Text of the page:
Afghanistan's supreme leader has warned Taliban members against carrying out attacks abroad, the defence minister said, days after Pakistan said Afghans were involved in a spate of suicide attacks there.
Mohammad Yaqoob Mujahid said in a speech to members of Afghanistan's security forces, broadcast by state television on Saturday, that fighting outside Afghanistan is not religiously sanctioned "jihad" but rather war, which had been barred by Supreme Leader Hibatullah Akhundzada.
"If anyone goes outside of Afghanistan for the goal of jihad, it won't be called jihad," Akhundzada said, according to Mujahid.
"If the emir prevents the mujahideen (fighters) from going to battle and they still do it, this is war, not jihad."
The remarks come after Islamabad said militants behind a spate of suicide attacks in Pakistan were being helped by "Afghan citizens" across the border, days after a deadly bombing claimed by the Islamic State group near the countries' shared frontier.
Pakistan Prime Minister Shehbaz Sharif stopped short of accusing Afghanistan's Taliban government of knowingly allowing attacks from its soil, but he did say Pakistan militants were operating from "sanctuaries" in the neighbouring country.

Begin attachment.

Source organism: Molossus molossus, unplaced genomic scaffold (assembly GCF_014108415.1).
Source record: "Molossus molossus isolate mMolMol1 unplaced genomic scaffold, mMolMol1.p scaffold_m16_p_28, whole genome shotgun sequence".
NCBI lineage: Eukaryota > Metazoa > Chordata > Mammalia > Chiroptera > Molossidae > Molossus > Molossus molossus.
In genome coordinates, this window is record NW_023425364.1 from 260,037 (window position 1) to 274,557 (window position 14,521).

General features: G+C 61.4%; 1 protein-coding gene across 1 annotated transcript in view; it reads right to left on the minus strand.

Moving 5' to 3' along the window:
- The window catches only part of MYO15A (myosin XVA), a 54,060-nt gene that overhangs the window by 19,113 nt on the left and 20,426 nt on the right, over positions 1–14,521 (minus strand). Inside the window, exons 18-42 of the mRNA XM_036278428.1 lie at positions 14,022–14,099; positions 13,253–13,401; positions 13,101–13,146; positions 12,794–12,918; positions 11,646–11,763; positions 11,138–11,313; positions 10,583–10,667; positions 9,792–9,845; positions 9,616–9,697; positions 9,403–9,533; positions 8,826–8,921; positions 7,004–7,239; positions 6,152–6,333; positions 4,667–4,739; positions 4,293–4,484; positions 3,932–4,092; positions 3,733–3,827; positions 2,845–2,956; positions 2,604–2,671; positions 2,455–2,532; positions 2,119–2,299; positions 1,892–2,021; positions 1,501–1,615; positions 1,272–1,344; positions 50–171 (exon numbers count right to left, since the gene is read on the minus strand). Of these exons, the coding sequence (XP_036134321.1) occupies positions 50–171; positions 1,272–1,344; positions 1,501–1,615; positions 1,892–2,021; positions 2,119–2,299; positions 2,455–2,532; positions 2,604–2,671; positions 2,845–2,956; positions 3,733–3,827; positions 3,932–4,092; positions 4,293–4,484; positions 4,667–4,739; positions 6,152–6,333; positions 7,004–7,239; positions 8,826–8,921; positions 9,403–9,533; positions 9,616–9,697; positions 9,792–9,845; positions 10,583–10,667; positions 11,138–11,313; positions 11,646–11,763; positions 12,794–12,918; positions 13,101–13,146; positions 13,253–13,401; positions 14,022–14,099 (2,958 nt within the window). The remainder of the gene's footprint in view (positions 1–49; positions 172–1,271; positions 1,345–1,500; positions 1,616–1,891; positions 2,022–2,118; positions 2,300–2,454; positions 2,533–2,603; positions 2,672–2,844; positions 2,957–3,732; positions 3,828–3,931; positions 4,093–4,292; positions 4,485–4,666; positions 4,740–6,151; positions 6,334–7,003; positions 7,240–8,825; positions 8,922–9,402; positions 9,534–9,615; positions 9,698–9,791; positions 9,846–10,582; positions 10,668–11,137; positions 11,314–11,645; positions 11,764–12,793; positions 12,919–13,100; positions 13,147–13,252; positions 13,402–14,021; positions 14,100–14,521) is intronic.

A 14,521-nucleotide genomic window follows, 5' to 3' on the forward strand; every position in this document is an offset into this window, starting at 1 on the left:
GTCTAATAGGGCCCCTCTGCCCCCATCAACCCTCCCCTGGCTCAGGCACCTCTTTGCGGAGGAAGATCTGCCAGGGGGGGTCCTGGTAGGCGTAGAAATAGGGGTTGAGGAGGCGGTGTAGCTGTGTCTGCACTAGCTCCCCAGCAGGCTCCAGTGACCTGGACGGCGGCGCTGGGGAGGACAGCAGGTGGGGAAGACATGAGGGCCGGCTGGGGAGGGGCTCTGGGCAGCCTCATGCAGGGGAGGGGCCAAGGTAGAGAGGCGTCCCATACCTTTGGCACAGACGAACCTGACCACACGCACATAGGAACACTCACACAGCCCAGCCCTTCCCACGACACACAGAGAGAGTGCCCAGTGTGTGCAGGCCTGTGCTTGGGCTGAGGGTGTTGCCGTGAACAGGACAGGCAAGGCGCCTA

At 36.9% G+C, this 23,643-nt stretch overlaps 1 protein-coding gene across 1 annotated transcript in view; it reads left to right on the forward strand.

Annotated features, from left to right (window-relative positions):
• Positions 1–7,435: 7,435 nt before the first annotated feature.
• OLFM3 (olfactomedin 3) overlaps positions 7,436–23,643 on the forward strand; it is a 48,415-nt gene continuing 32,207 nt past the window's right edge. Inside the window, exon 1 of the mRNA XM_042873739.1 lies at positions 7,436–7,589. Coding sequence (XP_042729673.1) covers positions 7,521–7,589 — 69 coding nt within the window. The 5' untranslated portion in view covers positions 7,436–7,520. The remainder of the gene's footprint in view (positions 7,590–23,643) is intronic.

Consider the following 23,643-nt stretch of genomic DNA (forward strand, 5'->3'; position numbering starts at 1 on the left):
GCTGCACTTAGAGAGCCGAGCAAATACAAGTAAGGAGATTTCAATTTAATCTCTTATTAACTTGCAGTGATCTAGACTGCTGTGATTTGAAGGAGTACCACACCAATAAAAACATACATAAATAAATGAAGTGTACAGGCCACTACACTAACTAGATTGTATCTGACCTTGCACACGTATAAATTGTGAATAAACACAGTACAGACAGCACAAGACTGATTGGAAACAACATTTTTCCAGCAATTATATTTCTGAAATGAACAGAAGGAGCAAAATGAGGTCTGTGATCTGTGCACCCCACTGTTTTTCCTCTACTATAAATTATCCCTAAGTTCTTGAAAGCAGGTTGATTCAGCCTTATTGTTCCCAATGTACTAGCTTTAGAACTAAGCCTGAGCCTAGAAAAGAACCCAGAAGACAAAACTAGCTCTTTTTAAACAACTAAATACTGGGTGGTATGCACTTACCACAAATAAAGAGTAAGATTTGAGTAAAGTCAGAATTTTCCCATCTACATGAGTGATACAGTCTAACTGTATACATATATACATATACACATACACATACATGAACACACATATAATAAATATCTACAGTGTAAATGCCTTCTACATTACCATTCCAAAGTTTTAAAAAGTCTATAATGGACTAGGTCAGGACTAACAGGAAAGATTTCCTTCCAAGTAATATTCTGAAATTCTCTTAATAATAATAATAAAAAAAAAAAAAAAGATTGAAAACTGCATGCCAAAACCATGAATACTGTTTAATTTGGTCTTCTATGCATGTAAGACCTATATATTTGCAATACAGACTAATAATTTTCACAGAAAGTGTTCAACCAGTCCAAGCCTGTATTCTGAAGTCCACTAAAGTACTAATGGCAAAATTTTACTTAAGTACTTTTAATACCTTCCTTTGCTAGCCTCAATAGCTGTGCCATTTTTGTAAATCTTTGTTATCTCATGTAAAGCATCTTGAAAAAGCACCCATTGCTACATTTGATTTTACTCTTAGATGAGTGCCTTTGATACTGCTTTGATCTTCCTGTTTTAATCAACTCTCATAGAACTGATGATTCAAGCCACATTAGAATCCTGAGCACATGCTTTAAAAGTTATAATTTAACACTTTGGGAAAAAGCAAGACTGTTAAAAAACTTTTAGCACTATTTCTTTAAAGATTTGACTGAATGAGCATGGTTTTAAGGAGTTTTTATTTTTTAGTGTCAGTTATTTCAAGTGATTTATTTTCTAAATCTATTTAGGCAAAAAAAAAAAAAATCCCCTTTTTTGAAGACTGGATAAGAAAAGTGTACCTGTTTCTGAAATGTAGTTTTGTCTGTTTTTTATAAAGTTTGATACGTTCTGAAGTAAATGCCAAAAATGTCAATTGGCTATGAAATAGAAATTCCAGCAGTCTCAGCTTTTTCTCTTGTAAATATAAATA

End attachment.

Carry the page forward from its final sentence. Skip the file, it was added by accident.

Since the Taliban surged back to power in Afghanistan two years ago, Pakistan has witnessed a dramatic uptick in militant attacks focused on its western border regions, claimed by both Afghan Taliban ally Tehreek-e-Taliban Pakistan (TTP) and rival IS.
Formed in 2007 by Pakistani militants who splintered off from the Afghan Taliban to focus their fight on Islamabad for supporting America's invasion of Afghanistan, the TTP has since waged a bloody campaign of bombings and other attacks across Pakistan.
Afghanistan's Taliban authorities insist they do not allow the country's soil to be used by armed groups plotting against other nations.
In Islam, the Arabic term "jihad" is used to describe a wide range of religious struggles, from the private spiritual realm to taking part in combat.